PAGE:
On the Road to Plow Point Farms in Monroe, GA & a recipe for Armagnac Chicken
Chickens. I bet we eat chicken at least two times a week, if not more, in our house. We have become more concerned than ever about the chickens we eat, so we decided to go On the Road to meet with a small family farm that raises chickens, Plow Point Farms. Or as my husband Roger says, we went to visit the chicken ranch. 😉
Do you know that there are approximately 23 million chickens killed each day in the United States for food? Over 300 million chickens are raised and harvested in South Carolina alone on an annual basis. The numbers are staggering and you have to ask how we can possibly raise them fast enough. That is where most of us probably don’t want to know the story.
We pass many trucks hauling thousands of chickens to processing plants on our frequent trips to the mountains in North Carolina. Feathers are flying and the chickens are tightly packed in cages. The living conditions for most of these birds is horrific. As Chef Sean Brock (of McCrady’s and Husk restaurants in Charleston, SC) said in our interview with him, “Every time you buy food, you cast a vote. Here is my money, thank you so much for treating the chickens that way. Keep on doing what you are doing.” For this reason, Roger and I have made a conscious effort to support the locally grown and smaller farm-raised animals.
We met Robert Bishop of Plow Point Farms this past winter when we interviewed Chef Linton Hopkins of Restaurant Eugene in Atlanta. Robert was meeting with Chef Hopkins who buys several types of chickens and pheasant from this farm to serve at his restaurant. Several other chefs in Atlanta buy from Plow Point Farms as well, including Anne Quatrano from Bacchanalia.
After a rather long and cold winter, we made the visit to their farm near Athens, Georgia, this spring. Robert and his business partner, Russell Bennett, operate a 125-acre family farm that Russell’s family owns. They raise chickens, pheasants, cows and horses. They are also breeding and preserving several breeds of heritage rabbits. They practice pasture rotation to support the land and the animals.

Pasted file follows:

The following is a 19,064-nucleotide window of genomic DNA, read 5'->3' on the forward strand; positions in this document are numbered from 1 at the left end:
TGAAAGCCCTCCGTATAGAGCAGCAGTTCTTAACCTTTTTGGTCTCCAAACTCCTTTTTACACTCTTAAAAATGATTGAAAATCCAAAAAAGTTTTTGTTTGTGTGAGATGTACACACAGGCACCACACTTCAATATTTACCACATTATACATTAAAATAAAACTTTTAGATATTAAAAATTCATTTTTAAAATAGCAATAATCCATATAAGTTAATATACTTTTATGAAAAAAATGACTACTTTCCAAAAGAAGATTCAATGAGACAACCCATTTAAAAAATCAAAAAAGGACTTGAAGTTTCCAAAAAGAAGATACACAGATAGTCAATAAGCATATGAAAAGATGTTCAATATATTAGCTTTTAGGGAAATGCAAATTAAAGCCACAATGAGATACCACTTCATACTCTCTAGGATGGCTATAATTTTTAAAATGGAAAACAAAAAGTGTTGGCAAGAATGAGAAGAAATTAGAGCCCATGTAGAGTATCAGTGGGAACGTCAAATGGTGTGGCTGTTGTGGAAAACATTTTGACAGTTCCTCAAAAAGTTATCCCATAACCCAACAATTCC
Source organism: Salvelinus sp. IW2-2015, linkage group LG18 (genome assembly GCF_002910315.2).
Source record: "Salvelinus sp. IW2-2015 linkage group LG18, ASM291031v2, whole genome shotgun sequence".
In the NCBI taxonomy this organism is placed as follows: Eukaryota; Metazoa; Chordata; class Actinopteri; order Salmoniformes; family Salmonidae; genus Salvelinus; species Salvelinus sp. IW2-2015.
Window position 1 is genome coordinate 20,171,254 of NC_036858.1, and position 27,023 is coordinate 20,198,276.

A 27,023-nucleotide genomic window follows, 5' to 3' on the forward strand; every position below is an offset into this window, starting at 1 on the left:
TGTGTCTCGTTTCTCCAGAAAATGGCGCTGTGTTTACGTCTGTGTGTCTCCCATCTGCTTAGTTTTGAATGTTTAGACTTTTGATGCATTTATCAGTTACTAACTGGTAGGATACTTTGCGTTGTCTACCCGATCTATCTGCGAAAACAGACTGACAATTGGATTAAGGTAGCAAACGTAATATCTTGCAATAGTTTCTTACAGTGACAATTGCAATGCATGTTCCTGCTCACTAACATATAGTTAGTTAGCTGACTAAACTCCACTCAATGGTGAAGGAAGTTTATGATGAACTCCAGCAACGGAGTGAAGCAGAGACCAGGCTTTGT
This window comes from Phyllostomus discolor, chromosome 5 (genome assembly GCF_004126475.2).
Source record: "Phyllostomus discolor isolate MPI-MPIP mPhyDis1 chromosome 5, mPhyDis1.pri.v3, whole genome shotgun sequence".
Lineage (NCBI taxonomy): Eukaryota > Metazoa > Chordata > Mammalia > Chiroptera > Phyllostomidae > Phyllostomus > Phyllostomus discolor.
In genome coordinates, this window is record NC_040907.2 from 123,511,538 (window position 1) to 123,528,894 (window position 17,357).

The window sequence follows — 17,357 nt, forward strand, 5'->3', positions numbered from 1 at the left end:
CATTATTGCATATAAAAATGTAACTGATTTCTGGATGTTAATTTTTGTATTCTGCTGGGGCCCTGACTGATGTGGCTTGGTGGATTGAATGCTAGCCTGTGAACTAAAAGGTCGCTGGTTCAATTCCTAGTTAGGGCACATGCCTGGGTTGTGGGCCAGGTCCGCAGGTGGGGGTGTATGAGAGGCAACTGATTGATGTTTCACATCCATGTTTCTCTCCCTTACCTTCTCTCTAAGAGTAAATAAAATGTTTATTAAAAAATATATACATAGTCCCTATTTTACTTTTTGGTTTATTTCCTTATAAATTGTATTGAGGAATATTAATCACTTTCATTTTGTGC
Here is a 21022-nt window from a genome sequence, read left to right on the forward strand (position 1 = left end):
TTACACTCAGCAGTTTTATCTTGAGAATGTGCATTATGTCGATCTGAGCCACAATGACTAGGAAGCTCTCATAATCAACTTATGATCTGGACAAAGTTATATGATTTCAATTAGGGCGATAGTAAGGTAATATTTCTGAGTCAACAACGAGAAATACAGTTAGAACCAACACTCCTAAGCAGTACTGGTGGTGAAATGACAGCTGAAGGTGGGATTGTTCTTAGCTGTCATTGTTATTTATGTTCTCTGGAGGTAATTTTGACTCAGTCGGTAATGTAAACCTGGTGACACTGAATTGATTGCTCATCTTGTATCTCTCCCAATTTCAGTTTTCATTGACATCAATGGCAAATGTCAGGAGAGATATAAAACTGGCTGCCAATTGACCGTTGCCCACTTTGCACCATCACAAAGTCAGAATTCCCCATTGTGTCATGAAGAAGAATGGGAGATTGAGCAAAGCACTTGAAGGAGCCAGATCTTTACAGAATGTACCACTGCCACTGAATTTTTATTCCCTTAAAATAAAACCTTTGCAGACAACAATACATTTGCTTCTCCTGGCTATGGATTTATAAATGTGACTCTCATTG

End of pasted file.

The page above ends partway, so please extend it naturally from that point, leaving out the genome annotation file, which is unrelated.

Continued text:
We had an opportunity to walk the pastures, although Nate the goat was not pleased with our presence and tried to butt us all around the farm. We learned that you don’t turn your back on Nate.
Robert and Russell are friends from college. They both graduated from the University of Georgia about four years ago. They went into farming raising vegetables initially, selling them at local Farmers’ Markets. At the markets, Robert and Russell liked being able to barter for food. They could obtain fresh and local meats and poultry for their families. They eventually met someone at one of those markets that taught them how to raise chickens. It would be additional income and they could do this with the land they had.
Robert and Russell raise Freedom Ranger chickens for their meat birds. This heritage breed is derived from the genetic stock of an American and European old heritage breed of chicken and was imported from the regions of Burgundy and Brittany in France. It was developed in the early 1960’s and “meets the highest standards of the French Label Rouge Free Range program.” The meat has a very distinctive flavor. It is richer and moister than the regular chicken you would normally purchase (such as a Cornish Cross). Their birds taste just like the chicken we had while in France a few years ago.
I loved this post. So much so, that if I were to find my way to GA in September (how far is that to the culinary trip?), do you think these guys would take a morning out to teach me how to process a chicken? I also would be curious to know if I could get Freedom Ranger chicks mailed to me in Southern CA. Can you tell where I’m going??? 🙂
You should definitely come! That would be awesome! Atlanta is about 7 hours from Louisville, but we would be happy to host you in Atlanta to visit Robert and Russell. We are visiting a farm that raises chickens on the culinary adventure, so you might get some information there too. We will figure it out if you head our way!
I can give you the info to see if this particular breeder will ship the chicks to CA. Maybe they can direct you to someone else if not.
Looking forward to seeing you soon! 🙂
Great article, Gwen. Lots of excellent background. It really is our moral responsibility to learn about where our foods come from and how it’s treated, whether that be with or without pesticides or overcrowding/stressing and abusing the animals. I’m hopeful more and more Americans will understand the importance of supporting our local farmers so we can actually even have a choice!
Thank you so much for your comment. I do think it is important that we all understand how and where our food sources come from, especially the proteins we eat. I know that we have many mouths to feed in this country, but believe we can do it differently. Abuse is uncalled for and should not be tolerated by anyone.
Chef Sean Brock is exactly right. When we buy chicken from birds raised in a cramped cage we’re saying that’s okay to treat them that way.
Only free range chicken and eggs from chickens that eat bugs for me!
My freezer always stays stocked with at least two or three pasture raised chickens from a local farm – just outside of Athens. Sarah and Russell Bennett have been good friends since college and now Russell along with his partner Robert Bishop sell fresh chickens to folks in the Athens and Atlanta area including many top restaurants.